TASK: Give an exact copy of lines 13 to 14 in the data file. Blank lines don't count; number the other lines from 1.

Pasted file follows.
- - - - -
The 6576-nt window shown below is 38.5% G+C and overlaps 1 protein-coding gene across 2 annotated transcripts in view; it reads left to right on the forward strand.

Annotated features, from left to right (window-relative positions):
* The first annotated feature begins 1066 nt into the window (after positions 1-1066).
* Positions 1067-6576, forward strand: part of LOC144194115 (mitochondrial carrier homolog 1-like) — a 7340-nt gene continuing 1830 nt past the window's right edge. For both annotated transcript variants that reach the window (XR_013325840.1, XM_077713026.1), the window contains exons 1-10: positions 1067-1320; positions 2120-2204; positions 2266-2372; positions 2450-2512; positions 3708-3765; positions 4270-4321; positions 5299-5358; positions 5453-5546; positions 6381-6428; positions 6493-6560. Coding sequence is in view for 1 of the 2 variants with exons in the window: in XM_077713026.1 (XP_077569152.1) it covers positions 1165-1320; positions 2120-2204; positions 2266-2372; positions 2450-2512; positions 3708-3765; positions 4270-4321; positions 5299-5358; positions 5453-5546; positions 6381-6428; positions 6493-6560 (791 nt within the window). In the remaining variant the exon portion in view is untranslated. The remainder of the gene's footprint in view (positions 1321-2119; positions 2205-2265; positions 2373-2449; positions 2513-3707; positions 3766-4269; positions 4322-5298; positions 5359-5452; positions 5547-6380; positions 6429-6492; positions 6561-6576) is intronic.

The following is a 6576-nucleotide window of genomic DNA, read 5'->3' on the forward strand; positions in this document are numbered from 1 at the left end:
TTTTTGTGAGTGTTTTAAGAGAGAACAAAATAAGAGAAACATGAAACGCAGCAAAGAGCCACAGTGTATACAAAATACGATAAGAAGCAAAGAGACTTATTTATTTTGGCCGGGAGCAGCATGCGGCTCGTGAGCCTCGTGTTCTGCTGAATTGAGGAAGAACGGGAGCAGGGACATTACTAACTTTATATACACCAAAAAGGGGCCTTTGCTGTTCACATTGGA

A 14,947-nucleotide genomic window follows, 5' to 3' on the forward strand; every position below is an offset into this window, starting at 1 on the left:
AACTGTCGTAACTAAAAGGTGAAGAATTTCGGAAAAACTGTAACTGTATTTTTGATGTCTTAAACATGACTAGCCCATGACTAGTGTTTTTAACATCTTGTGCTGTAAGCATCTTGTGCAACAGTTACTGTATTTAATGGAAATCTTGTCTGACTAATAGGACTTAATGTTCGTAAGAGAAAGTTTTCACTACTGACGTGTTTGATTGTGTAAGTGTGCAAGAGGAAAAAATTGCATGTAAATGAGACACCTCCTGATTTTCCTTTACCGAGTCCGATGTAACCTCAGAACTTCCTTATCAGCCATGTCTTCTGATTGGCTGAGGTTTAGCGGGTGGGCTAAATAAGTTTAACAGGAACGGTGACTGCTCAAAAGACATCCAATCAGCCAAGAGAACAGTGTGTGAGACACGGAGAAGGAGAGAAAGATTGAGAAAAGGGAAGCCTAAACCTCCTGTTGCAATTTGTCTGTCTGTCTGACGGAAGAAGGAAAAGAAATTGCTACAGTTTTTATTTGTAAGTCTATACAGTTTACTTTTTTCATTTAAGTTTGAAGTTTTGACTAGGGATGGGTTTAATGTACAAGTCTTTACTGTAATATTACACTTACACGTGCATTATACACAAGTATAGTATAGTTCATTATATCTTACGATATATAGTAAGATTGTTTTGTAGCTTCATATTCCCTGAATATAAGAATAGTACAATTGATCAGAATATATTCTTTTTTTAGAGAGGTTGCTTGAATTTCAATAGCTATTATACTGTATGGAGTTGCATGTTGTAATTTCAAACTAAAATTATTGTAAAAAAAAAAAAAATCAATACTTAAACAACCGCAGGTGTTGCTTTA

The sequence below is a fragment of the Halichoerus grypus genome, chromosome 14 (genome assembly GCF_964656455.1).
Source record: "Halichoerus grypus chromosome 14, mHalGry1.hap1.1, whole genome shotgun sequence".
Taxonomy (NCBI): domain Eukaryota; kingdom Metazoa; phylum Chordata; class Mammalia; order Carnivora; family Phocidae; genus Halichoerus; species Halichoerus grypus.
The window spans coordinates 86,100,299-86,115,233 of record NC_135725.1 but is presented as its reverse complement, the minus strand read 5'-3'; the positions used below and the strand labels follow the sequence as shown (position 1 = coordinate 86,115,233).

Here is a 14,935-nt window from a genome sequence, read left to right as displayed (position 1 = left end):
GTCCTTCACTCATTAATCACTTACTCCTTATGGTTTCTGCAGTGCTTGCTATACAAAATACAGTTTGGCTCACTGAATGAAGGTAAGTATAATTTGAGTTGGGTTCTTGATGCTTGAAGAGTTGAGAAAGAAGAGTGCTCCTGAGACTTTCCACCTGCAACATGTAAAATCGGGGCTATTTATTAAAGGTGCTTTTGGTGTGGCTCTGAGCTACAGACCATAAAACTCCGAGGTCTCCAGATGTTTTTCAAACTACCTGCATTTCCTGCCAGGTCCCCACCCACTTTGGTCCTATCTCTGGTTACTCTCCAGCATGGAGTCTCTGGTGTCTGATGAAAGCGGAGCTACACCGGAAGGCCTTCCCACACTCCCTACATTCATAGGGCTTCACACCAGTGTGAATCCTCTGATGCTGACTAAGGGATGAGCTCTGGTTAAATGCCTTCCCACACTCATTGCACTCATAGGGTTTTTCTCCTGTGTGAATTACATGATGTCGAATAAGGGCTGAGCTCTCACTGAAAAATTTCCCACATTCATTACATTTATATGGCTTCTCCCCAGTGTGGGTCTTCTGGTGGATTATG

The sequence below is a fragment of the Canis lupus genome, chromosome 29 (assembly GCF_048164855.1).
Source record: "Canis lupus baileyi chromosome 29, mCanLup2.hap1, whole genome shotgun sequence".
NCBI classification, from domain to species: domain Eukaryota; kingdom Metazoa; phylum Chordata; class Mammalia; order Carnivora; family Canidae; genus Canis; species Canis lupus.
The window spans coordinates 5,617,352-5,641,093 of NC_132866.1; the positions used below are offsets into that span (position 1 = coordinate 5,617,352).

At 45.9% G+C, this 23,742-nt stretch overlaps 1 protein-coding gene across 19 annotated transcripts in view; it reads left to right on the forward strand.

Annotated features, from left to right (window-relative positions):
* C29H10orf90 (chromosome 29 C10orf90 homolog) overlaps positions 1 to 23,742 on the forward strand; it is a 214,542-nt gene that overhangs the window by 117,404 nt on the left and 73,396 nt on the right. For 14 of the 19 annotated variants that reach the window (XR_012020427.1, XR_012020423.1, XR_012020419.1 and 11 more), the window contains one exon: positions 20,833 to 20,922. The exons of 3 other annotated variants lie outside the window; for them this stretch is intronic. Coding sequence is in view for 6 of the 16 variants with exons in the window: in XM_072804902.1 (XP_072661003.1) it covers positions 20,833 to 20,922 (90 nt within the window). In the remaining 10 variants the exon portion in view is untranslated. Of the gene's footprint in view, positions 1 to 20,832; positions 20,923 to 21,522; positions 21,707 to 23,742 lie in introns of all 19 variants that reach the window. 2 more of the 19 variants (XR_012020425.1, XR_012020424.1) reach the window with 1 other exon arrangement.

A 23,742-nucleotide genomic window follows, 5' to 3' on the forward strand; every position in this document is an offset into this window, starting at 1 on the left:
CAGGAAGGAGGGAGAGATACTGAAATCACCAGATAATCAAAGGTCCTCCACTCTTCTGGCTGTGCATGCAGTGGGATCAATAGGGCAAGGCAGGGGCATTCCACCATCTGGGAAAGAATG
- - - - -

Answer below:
Here is a 14,935-nt window from a genome sequence, read left to right as displayed (position 1 = left end):
GTCCTTCACTCATTAATCACTTACTCCTTATGGTTTCTGCAGTGCTTGCTATACAAAATACAGTTTGGCTCACTGAATGAAGGTAAGTATAATTTGAGTTGGGTTCTTGATGCTTGAAGAGTTGAGAAAGAAGAGTGCTCCTGAGACTTTCCACCTGCAACATGTAAAATCGGGGCTATTTATTAAAGGTGCTTTTGGTGTGGCTCTGAGCTACAGACCATAAAACTCCGAGGTCTCCAGATGTTTTTCAAACTACCTGCATTTCCTGCCAGGTCCCCACCCACTTTGGTCCTATCTCTGGTTACTCTCCAGCATGGAGTCTCTGGTGTCTGATGAAAGCGGAGCTACACCGGAAGGCCTTCCCACACTCCCTACATTCATAGGGCTTCACACCAGTGTGAATCCTCTGATGCTGACTAAGGGATGAGCTCTGGTTAAATGCCTTCCCACACTCATTGCACTCATAGGGTTTTTCTCCTGTGTGAATTACATGATGTCGAATAAGGGCTGAGCTCTCACTGAAAAATTTCCCACATTCATTACATTTATATGGCTTCTCCCCAGTGTGGGTCTTCTGGTGGATTATG